Photo Credit:
Oskar Schindler

After talking to me, Mr. Wilfert plans to find more witnesses to the assault on me and to my failed business. Today…my lawyer…informed me that he had told Mr. Wilfert, “They didn’t beat Schindler to death. He’s still alive.” This was only a small part of their conversation, and it might have been intended to be a compliment on my physical and mental strength, but it doesn’t help.

Dear Hermann, we have known each other now for 30 years, and unfortunately we’re getting older. We’ve always had the courage to face the truth, and it didn’t matter if personal, national or racial matters were involved. We have fought hard and honestly for our Golden Years, even though success was sometimes elusive. Therefore, I ask you to give the attached copy and newspaper article to your friend, the journalist, who was kind enough to publish your piece of writing. I want this gentleman to have an objective view of what happened. I want you, your family, and all of your friends to be healthy and successful, and I remain, as always,


Yours, Oskar.


Tuesday Pages11-4-16.indd

The recipient of the letter, Alfred Hermann, was a Czech Jew who, according to his employment entry on Schindler’s List, was an accountant.

Otto Wilfert was a renowned German journalist and writer who served as editor for Second German Television (ZDF), a public service German television channel and one of the largest public broadcasters in Europe. He did in fact go on to write the feature article which Schindler discusses in our letter, “These Days: An Interview with Oscar Schindler.” He produced several television features detailing vicious attacks against Jews in Germany by neo-Nazis long after the Holocaust and he ran a documentary demonstrating that, as late as the 1970s, there was still strong support for Nazi ideology among the general German public.

Alexander Besser, whom Schindler cites as his lawyer, is himself an interesting character. After studying law at the Universities of Breslau and Berlin and earning his doctorate in law in 1927, he – along with every other Jewish lawyer in Germany – was disbarred in 1933. Beginning 1937, he worked in the Berlin Emigration Office of the Jewish Agency of Palestine, but was forced to flee to Eretz Yisrael in 1938, where he turned to journalism and worked for the magazine Hakidmah (“progress”) in Tel Aviv.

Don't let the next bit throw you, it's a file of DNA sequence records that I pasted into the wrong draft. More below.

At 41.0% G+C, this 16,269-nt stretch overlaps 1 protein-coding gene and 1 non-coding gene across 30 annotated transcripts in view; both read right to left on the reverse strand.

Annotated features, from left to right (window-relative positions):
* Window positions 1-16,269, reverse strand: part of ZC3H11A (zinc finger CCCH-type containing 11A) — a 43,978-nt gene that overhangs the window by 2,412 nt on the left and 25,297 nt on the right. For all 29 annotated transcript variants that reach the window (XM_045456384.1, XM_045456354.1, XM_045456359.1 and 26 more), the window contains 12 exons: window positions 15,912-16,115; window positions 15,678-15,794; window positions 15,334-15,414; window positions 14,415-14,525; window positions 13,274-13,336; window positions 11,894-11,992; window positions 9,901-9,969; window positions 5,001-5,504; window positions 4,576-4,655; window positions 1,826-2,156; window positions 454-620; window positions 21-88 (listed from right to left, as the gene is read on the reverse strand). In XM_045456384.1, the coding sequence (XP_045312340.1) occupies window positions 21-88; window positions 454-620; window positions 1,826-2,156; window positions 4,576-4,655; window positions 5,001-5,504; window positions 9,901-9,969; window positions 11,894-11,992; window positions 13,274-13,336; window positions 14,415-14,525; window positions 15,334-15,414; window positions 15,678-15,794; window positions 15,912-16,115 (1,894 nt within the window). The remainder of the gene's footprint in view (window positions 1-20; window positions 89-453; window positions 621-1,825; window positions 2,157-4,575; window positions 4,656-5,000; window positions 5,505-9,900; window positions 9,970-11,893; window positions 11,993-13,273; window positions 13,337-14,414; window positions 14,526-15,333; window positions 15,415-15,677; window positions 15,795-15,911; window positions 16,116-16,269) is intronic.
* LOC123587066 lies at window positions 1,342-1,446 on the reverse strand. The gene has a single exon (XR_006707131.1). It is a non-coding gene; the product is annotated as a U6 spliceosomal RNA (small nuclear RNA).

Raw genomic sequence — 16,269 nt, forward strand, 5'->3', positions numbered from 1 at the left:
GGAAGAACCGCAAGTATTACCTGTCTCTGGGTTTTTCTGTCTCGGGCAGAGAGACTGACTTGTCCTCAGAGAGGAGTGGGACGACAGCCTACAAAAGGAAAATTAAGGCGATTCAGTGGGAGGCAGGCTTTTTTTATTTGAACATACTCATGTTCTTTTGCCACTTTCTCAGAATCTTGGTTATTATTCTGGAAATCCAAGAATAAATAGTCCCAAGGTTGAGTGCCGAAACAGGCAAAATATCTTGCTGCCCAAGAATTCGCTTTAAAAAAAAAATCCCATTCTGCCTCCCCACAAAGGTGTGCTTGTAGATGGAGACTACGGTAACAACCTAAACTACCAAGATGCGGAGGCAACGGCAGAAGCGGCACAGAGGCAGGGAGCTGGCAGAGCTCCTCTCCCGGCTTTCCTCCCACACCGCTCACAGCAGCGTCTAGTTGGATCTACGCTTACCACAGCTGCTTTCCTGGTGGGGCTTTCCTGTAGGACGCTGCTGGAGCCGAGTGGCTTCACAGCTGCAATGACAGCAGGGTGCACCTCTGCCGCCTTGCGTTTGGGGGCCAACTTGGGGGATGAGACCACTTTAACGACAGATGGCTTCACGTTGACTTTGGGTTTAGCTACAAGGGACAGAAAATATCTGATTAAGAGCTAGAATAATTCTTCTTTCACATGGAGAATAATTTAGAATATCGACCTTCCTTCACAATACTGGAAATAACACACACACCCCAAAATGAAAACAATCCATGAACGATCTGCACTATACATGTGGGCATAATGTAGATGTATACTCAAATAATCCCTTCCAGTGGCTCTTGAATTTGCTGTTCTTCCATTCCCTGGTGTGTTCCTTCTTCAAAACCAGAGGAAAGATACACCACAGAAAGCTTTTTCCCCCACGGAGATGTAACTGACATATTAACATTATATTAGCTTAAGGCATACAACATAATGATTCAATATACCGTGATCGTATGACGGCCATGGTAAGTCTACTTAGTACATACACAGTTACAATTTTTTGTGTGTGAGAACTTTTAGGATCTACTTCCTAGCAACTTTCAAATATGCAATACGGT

Upon his return to Germany in 1950, where he was admitted to the Frankfurt bar, he became a renowned radio and television commentator and served as a journalist for the General Weekly of the Jews in Germany. Besser represented Schindler in a broad range of matters, including the purchases of several businesses as well as various bankruptcy proceedings. It’s interesting to note that Schindler not only turned to a Jewish lawyer to assist him with his many legal issues but to one with a significant public profile as a German Jew.

Finally, public exhibitions and memorials in Germany dealing with the Holocaust were always controversial, a manifestation of Germany’s struggle to confront its terrible Nazi legacy. The first such event, to which Schindler refers in our correspondence, was the Warsaw Ghetto Exhibition at the Frankfurt Paulskirche, which opened on November 23, 1963, ran through January 1964, and drew 61,000 visitors.

As Schindler notes, the exhibition opened in Frankfurt during the trial of several former Auschwitz camp guards. In fact, highlighting the trial was, at least in part, an important objective of the creators of the exhibition, who deliberately included contemporary photographs of the Nazi defendants entering the courthouse and excerpts from the prosecution’s indictment.

The exhibition designers depicted the Holocaust as the logical result of the Nazi seizure of power in 1933 and the gradual dehumanization of Jews. The underlying theme they sought to convey was that immoral ideas inexorably lead to evil actions. However, the exhibition was broadly criticized for emphasizing universal lessons about victimization, and for presenting a generic characterization of the victims of National Socialism, when in fact the Nazis’ primary victims were Jews and the unambiguous goal of the Third Reich was the total annihilation of the Jewish people.

In the Frankfurt Auschwitz trials, which attracted considerable publicity in Germany, 22 defendants were charged under German criminal law – not on the legal definition of crimes against humanity as then recognized by international law – for their roles as lower-level officials at Auschwitz. Though the defendants were convicted, the trial was considered by many to be a failure because the media treated the accused as sick, deviant monsters, which enabled Germans to view the defendants as different from “normal Germans” – such as themselves.

Schindler died in Germany on October 9, 1974, at age 66 – about 10 years after he wrote our letter. As he had requested, he was buried in Jerusalem.

His great legacy is attested to by the more than 7,000 descendants of the “Schindler Jews” who are alive today.

Share this article on WhatsApp:

Previous articleSouth American Illegal Immigrants Rushing To Cross Border Before Election Day
Next articleSwiss MP at the Knesset: UNESCO Resolution on Jerusalem ‘Absurd’
Saul Jay Singer serves as senior legal ethics counsel with the District of Columbia Bar and is a collector of extraordinary original Judaica documents and letters. He welcomes comments at at [email protected].